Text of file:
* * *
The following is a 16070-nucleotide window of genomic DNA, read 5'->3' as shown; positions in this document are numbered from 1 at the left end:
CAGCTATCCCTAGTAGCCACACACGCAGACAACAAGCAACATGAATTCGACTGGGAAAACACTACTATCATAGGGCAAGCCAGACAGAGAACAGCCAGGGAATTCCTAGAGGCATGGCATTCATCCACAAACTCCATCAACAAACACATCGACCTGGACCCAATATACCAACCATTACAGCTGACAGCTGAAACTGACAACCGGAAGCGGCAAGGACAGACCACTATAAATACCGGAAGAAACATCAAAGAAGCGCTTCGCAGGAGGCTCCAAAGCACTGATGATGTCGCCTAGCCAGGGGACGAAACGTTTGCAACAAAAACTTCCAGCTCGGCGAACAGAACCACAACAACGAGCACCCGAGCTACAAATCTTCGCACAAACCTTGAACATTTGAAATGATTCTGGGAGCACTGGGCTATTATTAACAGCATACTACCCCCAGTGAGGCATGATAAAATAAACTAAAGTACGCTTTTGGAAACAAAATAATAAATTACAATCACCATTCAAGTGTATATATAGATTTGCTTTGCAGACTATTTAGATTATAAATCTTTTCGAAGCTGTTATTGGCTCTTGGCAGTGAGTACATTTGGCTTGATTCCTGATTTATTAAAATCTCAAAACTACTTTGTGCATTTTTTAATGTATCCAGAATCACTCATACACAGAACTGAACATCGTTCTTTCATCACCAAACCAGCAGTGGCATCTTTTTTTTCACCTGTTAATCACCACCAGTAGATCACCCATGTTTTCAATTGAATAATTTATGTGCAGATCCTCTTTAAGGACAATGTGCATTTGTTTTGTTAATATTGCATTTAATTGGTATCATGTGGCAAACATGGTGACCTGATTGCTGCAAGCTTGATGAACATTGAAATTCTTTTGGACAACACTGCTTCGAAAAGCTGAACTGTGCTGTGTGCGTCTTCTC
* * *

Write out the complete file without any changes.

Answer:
The following is a 16070-nucleotide window of genomic DNA, read 5'->3' as shown; positions in this document are numbered from 1 at the left end:
CAGCTATCCCTAGTAGCCACACACGCAGACAACAAGCAACATGAATTCGACTGGGAAAACACTACTATCATAGGGCAAGCCAGACAGAGAACAGCCAGGGAATTCCTAGAGGCATGGCATTCATCCACAAACTCCATCAACAAACACATCGACCTGGACCCAATATACCAACCATTACAGCTGACAGCTGAAACTGACAACCGGAAGCGGCAAGGACAGACCACTATAAATACCGGAAGAAACATCAAAGAAGCGCTTCGCAGGAGGCTCCAAAGCACTGATGATGTCGCCTAGCCAGGGGACGAAACGTTTGCAACAAAAACTTCCAGCTCGGCGAACAGAACCACAACAACGAGCACCCGAGCTACAAATCTTCGCACAAACCTTGAACATTTGAAATGATTCTGGGAGCACTGGGCTATTATTAACAGCATACTACCCCCAGTGAGGCATGATAAAATAAACTAAAGTACGCTTTTGGAAACAAAATAATAAATTACAATCACCATTCAAGTGTATATATAGATTTGCTTTGCAGACTATTTAGATTATAAATCTTTTCGAAGCTGTTATTGGCTCTTGGCAGTGAGTACATTTGGCTTGATTCCTGATTTATTAAAATCTCAAAACTACTTTGTGCATTTTTTAATGTATCCAGAATCACTCATACACAGAACTGAACATCGTTCTTTCATCACCAAACCAGCAGTGGCATCTTTTTTTTCACCTGTTAATCACCACCAGTAGATCACCCATGTTTTCAATTGAATAATTTATGTGCAGATCCTCTTTAAGGACAATGTGCATTTGTTTTGTTAATATTGCATTTAATTGGTATCATGTGGCAAACATGGTGACCTGATTGCTGCAAGCTTGATGAACATTGAAATTCTTTTGGACAACACTGCTTCGAAAAGCTGAACTGTGCTGTGTGCGTCTTCTC